Outside of spiders and possibly scorpions, nothing incites instantaneous, fearful impulses quite the way a wasp does. That’s a shame really because a wasp’s role in the ecosystem is invaluable. For one, wasps are a natural insecticide, since their primary prey are nuisance insects, like flies, mosquitoes, spiders, caterpillars, and more.
Without wasps, we would have to seriously up our use of chemical insecticides to keep the populations of nuisance insects under some semblance of control. Also, like bees, wasps are pollinators. The word “pollinator” is immediately associated with bees, yet wasps are a huge part of the pollination business.
A wholesale elimination of wasps would create a domino effect of destruction whose results are incalculable. They’re that important. Fortunately, wasps aren’t on the road to extinction. There are more types of wasps out there than the average person is aware of.
1. Scoliid Wasp
The scoliid wasp is very common in North Carolina, and it’s almost single-handedly responsible for tamping down the June beetle and invasive grub species in the state. The poison that’s injected via the scoliid wasp’s stinger is a paralytic. Once stung, the beetle becomes immobile.
The scoliid wasp then drags the paralyzed June beetle (or other, less savory grub) back to its young, where they can leisurely feast on the beetle while it’s still very much alive. June bugs are semi-problematic because they consume leaves, often the leaves of your favorite lemon or orange tree.
However, the June beetle’s predilection towards leaves is nowhere near as problematic as the larval stage. As a larva, the soon-to-be June beetle eats all the roots in your lawn grass, destroying huge patches in rapid succession. The scoliid wasp is immensely helpful in controlling this invasive species.
2. Digger Wasp
Digger wasps are fascinating to look at because they are all black and often feature a glossy sort of appearance. It gives them an insidious aesthetic vibe, though they are probably one of the least worrisome wasps on the planet (at least for people).
The same cannot be said for most of the pests in your backyard, especially aphids and small beetles. Ladybugs are nice and all, but digger wasps will happily convert them into a meal for digger wasp younglings to consume. Digger wasps also have a preference for fleas, so if you have dogs or cats, a digger wasp is your best backyard friend.
Unlike most wasps, who build paper nests in one variety or another, digger wasps are more like ants, building their nests in the soil. This creates those little “volcano” mounds frequently mistaken for small ant hills. It also ensures the digger wasps are close to the ground, where those pesky, invasive insects are.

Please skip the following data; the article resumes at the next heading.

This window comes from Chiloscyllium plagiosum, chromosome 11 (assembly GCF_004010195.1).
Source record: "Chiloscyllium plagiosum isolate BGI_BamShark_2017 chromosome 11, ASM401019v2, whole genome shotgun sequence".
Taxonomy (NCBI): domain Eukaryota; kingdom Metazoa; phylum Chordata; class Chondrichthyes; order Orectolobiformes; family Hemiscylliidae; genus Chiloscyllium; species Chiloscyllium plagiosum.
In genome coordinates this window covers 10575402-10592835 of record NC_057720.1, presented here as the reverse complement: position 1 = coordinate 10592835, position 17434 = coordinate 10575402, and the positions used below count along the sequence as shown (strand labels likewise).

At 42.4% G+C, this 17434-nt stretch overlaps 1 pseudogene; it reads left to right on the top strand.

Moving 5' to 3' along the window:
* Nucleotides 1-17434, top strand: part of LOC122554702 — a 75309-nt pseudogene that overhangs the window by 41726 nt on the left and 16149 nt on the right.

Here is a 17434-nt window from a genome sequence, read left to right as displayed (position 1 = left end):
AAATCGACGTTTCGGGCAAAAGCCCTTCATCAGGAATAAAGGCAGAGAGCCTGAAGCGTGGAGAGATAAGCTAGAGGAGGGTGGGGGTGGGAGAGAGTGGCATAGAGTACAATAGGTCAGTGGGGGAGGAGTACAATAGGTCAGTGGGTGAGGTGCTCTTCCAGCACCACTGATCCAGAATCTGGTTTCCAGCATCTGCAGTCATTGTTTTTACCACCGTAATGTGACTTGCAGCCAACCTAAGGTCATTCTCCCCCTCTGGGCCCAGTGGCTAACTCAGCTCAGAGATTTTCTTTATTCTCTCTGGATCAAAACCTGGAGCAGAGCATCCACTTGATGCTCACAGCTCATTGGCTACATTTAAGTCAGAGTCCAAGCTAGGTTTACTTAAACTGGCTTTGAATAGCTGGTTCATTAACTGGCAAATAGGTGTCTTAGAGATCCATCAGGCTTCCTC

3. Sand Wasp
Sand wasps are mostly black, with yellow patterns throughout, and these wasps’ role in the ecosystem is invaluable. Mostly seen in the summer months, right about the time the huge, lazy-flying bumble bees come out, sand wasps build their nests in the ground, just like digger wasps.
The benefit of sand wasps is the removal of insects they target for food: deer flies, house flies, fleas, mosquitoes, and biting flies. A developing sand wasp will consume up to 20 of these invasive and irritating insects before it reaches adulthood.
A big nest of sand wasps, multiplied by 20, is very effective and very natural pest control. Even better, sand wasps are not aggressive by any means. They won’t come swarming out of their nest just because you or your kids are standing nearby. They only sting when they are on the defensive. This wasp’s role in the ecosystem is as effective for people as it is harmless.
4. Spider Wasp
If you suffer from arachnophobia (many people do, so you’re not alone), the spider wasp is a must-have for your backyard environment. As their name implies, the spider wasp targets spiders. Like all prey for wasps, the spider is paralyzed, dragged back to the nest, and consumed by the spider wasp’s young.
Like digger wasps, spider wasps are entirely black (with a few variations) except for their wings, which are typically a bright orangish hue or something closer to orange-red. They’re generally non-aggressive unless you give them a reason to be.
Many spider wasps grow to immense proportions, at least in wasp terms, often reaching 2″ in length. That’s quite a frightening prospect for the casual observer. Another interesting aspect of the spider wasp is how it attacks a spider. First, it stings the spider in the face, generally between the fangs. Second, the spider wasp swings around and stings the spider in the abdomen.
5. Potter Wasp
This wasp looks like a traditional yellow jacket, with a head and abdomen connected by a long, thin tube. It’s as if the abdomen is a separate body, only dragged along behind the head like a trailer hitch on a car. The vibrant yellow and blacks of the potter wasp give way to visions of yellow jackets.
Fortunately, they aren’t yellow jackets. Like most wasps, they get through their short, adult life by feeding on nectar and pollen. Potter wasps derive their names from the way they form their nests. A potter wasp nest is a clay construct, often placed underneath the eave of a home’s exterior, shaped like a pot with an entrance hole on one end.
Potter wasps tend to feed their young the caterpillars that wreak havoc on your backyard plants or in your garden. Though a potter wasp rarely reaches an inch in length, it can tackle much larger caterpillars and drag them back to the nest for feeding time.
6. Cuckoo Wasp
Also known as jewel wasps, these colorful, metallic-looking wasps are never confused with a wasp. In other words, if you see a cuckoo wasp, the likelihood of you associating it with wasps is slim to none. They don’t look like our traditional idea of a wasp’s aesthetics.
Cuckoo wasps are metallic green, with reflective sheens of orange, red, blue, and black across their bodies. Their black eyes are huge, like a housefly, and they have tiny, hairy antennae that curve around the top of each eye like an eyebrow.